Who in their right mind has a book club about IT book published ages ago? Everything moves so fast and people invent new things that it makes no sense to read something old from the – checks notes – last decade! Right?
But we are talking about DevOps Handbook, which has stood the time well as it focuses on principles rather than detailed techniques or technologies. Naturally this is not something that everyone likes, which you can read from those few 1 or 2 star reviews for example on Amazon.
So here we have a handbook which does not teach you how to configure Jenkins, Travis, Circle CI, Github Actions or how to use docker registry in your selected cloud environment. Why would you want to read this book? Why would you want to waste your time as a technical person reading about the stuff you have read already in blog posts, watched in videos and done in practice while you were setting up components to do things and stuff?
If you see your mission only as doing individual tasks like setup a pipeline or do other technical tasks - and want to keep it in that, then reading and reflecting the ideas of The DevOps Handbook might not be of use. But if you have even small nagging feeling that you might not understand the whole big picture completely and you could understand other perspectives to the same puzzle a bit better, then reading the book with colleagues could be valuable.
My englightenment came with the facilitation done by my friend Ferrix Hovi at our employer Siili Solutions. Ferrix started his new position as the big Head of DevOps at Siili - and as one of the first interventions into the organisation started this low effort book club with our experienced professionals. Now, I say experienced professionals and I truly mean that. We got a really good group of people to start to read the book for the first time, or rereading it after some time with new colleagues. All the participants came with their different perspectives and experiences - and boy did we start to have great conversations right from the start.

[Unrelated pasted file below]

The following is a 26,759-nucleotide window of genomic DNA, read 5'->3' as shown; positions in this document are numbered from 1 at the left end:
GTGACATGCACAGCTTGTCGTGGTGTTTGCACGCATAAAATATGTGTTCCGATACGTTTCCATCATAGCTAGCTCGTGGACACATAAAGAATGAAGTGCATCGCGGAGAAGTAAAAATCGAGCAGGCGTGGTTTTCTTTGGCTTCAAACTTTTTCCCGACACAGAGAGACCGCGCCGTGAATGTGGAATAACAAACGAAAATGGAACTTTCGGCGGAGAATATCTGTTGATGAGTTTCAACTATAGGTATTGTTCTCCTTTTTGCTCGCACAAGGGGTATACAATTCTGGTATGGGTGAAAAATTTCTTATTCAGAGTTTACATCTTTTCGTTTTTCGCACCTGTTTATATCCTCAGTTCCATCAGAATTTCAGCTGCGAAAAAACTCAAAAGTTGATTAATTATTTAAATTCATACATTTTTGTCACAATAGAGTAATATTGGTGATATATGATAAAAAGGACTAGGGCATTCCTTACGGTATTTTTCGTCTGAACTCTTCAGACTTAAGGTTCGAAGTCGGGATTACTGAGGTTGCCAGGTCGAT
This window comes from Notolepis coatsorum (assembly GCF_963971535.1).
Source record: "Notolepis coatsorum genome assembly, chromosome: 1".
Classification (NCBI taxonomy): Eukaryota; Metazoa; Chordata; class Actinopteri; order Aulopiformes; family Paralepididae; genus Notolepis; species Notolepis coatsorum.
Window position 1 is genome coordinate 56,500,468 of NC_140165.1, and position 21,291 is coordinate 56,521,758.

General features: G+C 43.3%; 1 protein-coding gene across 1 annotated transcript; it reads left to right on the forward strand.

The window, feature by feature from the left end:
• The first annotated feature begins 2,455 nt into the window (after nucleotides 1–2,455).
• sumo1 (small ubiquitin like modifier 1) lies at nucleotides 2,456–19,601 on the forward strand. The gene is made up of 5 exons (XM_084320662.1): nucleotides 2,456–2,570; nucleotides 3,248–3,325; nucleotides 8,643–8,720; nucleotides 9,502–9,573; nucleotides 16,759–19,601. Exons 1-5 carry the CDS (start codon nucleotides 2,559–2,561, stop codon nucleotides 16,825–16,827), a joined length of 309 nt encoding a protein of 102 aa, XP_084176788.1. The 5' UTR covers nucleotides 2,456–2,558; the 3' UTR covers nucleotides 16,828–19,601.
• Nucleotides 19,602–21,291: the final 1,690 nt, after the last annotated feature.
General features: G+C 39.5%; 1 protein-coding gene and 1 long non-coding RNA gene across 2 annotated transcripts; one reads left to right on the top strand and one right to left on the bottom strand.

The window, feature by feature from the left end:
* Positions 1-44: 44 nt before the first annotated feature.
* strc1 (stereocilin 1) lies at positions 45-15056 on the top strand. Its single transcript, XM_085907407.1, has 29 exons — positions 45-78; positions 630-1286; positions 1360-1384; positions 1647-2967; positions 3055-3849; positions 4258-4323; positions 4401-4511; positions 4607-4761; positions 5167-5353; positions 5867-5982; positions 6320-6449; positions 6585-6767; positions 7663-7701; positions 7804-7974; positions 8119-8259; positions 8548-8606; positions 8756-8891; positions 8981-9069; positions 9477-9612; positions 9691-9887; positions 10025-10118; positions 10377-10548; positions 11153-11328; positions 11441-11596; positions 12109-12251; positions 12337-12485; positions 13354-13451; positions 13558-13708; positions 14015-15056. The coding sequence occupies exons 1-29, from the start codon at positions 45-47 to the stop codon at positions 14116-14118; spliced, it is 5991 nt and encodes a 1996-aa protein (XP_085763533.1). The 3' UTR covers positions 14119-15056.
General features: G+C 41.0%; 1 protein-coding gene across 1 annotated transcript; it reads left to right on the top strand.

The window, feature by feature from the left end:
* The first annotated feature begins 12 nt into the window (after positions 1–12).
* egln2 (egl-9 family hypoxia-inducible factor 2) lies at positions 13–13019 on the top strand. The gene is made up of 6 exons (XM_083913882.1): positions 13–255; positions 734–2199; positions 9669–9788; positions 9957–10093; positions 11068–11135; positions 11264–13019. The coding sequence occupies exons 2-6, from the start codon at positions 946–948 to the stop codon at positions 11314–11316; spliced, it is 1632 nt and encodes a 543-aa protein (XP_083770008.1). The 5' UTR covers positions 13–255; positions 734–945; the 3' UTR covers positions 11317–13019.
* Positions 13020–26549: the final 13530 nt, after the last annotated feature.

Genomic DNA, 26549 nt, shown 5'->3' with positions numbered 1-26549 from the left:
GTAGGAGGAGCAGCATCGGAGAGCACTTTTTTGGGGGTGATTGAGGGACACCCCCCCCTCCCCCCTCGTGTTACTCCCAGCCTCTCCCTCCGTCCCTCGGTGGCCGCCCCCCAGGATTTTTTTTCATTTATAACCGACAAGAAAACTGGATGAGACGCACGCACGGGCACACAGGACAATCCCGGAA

I was blown away how professionals who have deep experience in certain fields, might have never seen or thought the big picture from another perspective. And yes, I had and have my own blindspots too. The feeling was exhilarating when a conversation where a simple question or a thought said out aloud opens up further discussion and dialogue between people who have some common ground - but are used to see the world just from their perspective. Conversations had empathy and understanding tone, and I assume that many of us had those lightbulb moments when listening to or while speaking to colleagues your own sense making process about the topic discussed.
And this is the important thing.
Our book club is not about lecturing one perspective or gospel, but about reflection, sense making and learning from each other. We all bring our own experiences and customer cases into the discussion, and leave each discussion session with some new insights from our experienced colleagues who have had their own exposures to different contexts and customer environments.
As busy professionals we spend most of our time in day to day grinding, and these sessions have become moments of big picture thinking and reflection for me. I have walked out from our discussions with a better understanding and reflection of things that I could and should also remind to take a better look at in our daily work. And that pays back the investment made into the book club fast.
But the long term benefit is even bigger.